Deferred maintenance, defined by Wikipedia is "the practice of postponing maintenance activities such as repairs on both real property (i.e. infrastructure) and personal property (i.e. machinery) in order to save costs, meet budget funding levels, or realign available budget monies."
Here's a little analogy to help:
Imagine you live in a home and the roof is 10 years old. It's probably going to entirely break in another 10 years and cost you lets say for simplicity sake, $100. Now you could put $25 into some maintenance today and another $25 5 years from now and never reach that point of no return. You've just saved $50 with a little bit of planning and strategy. If you didn't do the maintenance you should be doing and you keep deferring those $25 dollar payments you are going to reach a bad tipping point come sooner or later.
This is the same problem government's have with their infrastructure. But instead of $25 dollars imagine hundreds of billions of dollars globally. Your local city problem is already in the hundreds of millions. The United States alone currently has a $3.8 trillion shortfall in infrastructure investment.
First, what's wrong with the current ways of doing things?
Well. A lot. Each part of a city or state or project usually has what's called a CMMS system, or Computerized maintenance management system.
Technology architecture and data processes to tackle deferred maintenance
Governments and institutions have long dealt with deferred maintenance issues throughout city government and educational institutions. Their inability to utilize available technology and data in an efficient manner has left them unable to accurately estimate and budget their assets. De-structured data sources from third parties and in-house systems are available to many city governments. Even in cases where they lack this data, it can be compiled efficiently in order to more accurately track the status of assets city wide. This would create an opportunity to leverage this data in order to allow cities to realistically budget, manage their assets, and tackle deferred maintenance issues through more efficient planning and prioritization. We believe this era of budgeting troubles can come to an end through the use of a unique technological architecture and available data.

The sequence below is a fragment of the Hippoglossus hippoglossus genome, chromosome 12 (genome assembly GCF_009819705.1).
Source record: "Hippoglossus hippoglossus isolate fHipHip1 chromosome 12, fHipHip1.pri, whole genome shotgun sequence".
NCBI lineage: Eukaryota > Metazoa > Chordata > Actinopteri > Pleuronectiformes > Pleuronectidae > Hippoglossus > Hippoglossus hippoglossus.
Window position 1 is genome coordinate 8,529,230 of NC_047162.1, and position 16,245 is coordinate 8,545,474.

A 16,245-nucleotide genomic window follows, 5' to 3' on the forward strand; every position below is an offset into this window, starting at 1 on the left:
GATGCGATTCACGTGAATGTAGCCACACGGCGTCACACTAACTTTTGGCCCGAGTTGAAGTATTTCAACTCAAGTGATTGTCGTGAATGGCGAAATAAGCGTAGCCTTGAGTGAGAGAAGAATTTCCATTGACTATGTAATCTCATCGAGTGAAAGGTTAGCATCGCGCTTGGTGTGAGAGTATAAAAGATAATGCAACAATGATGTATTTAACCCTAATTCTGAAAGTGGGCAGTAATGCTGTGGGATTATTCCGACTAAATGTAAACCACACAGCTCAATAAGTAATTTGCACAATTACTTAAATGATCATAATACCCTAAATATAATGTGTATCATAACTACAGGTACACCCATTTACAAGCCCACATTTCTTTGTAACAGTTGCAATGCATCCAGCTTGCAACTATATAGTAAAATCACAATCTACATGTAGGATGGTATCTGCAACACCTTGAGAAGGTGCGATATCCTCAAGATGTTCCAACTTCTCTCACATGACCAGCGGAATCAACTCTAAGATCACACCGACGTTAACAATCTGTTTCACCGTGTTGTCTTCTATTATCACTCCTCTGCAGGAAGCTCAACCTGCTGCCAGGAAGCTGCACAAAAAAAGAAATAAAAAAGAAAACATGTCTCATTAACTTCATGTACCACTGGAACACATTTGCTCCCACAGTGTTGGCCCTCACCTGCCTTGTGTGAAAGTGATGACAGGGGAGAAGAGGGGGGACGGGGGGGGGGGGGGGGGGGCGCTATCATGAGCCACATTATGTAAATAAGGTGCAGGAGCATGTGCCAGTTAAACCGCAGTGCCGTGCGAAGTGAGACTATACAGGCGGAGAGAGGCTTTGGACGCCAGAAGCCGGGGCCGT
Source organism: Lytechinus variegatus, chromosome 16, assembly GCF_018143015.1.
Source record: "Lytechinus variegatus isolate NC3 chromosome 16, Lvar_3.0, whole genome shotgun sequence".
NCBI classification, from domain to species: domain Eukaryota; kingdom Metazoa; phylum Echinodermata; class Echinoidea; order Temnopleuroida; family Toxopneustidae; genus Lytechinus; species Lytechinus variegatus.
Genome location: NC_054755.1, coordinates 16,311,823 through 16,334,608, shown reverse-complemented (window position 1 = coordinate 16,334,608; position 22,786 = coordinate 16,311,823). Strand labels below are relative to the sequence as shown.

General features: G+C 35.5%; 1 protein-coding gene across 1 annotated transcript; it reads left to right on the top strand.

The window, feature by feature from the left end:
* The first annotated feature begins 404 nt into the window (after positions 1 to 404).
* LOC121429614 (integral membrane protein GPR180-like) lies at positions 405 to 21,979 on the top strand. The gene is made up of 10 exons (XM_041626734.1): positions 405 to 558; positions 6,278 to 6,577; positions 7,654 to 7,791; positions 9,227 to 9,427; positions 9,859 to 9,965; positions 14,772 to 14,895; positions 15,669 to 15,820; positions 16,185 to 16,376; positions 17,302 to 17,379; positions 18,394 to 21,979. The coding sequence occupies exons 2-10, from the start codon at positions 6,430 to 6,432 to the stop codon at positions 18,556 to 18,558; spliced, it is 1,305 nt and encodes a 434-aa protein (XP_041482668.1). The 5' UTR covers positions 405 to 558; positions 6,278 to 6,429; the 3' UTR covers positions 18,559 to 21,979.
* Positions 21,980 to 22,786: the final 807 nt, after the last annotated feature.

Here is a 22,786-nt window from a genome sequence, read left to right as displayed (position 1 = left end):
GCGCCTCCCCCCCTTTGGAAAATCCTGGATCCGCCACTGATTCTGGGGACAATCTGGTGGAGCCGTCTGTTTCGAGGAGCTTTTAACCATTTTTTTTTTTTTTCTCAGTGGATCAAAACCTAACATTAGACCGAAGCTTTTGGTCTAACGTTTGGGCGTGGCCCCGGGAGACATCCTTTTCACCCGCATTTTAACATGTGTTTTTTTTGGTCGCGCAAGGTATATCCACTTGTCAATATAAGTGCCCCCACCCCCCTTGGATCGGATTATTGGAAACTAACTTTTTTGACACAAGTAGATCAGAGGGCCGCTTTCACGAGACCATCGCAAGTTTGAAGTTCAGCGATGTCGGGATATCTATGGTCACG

This research project will outline the systems and processes needed in order for cities and institutions to tackle their deferred maintenance issues. We will outline the necessary data sources, technological architecture, and organizational changes needed for cities to organize their assets and better budget their resources to deal with deferred maintenance.
Cities like DC have implemented systems to work to combat these issues. Their system CARRS has collected inventory data on their assets which is a step in the right direction for their budgeting and deferred maintenance needs. However, this data needs to be kept updated efficiently, and they have yet to aggregate all available data from third party providers and contractors. Data on assets is in some cases not collected, but creating an asset inventory does not come without costs; it can require intensive data collection, data matching, and resources to get up and running. However, it is clear that asset inventories are essential to strategically and sustainably manage infrastructure.
Many cities have department specific software systems that keep data on assets. However, policy and budgeting decisions are not properly informed due to the gap of knowledge and data sharing between city levels. There is a running need for a central administrative level central administrative level system to monitor and aid budget and policy decisions that are flawed in the current process.
This paper will aid in outlining how to more efficiently implement deferred maintenance technology city (or state) wide and improve on the current ideas and architecture in order to allow for better data to improve policy decisions.
This research will be conducted through industry investigation which includes but is not limited to: city and state government administration interviews, analysis of current processes and solutions, and technology architecture research development.
Deferred maintenance is a long held troubling concept for governments and institutions around the world contributing significantly to the global infrastructure deficit. Outlining the architecture and processes behind a system to manage deferred maintenance and budgeting issues in cities would allow cities to not only gain control of their resources and budgeting but allow more more reliable planning and implementation of current and future expenditures with their assets. Better information provided by these solutions can inform policy discussions regarding long-term capital needs and strategies that can address these needs. Over time, the details like the costs of repair versus replacement can be refined and budgeting can be more informed.
This research will build upon current research in deferred maintenance organization by providing a model for cities to efficiently implement the necessary systems asand well as leverage the necessary technology and data. Additionally, the proposed organizational tracking of assets and budgeting would not only provide institutions with a better picture of their current infrastructure and their needs across all agencies, but it can provide the private sector with the full spectrum of potential investment opportunities.
Additionally, there are opportunities for ana architecture such as the one being outlined in this paper to not only aggregate third party data but begin to replace these underlying systems with more unifying software to improve the entire platform and aid institutions in cutting software infrastructure costs.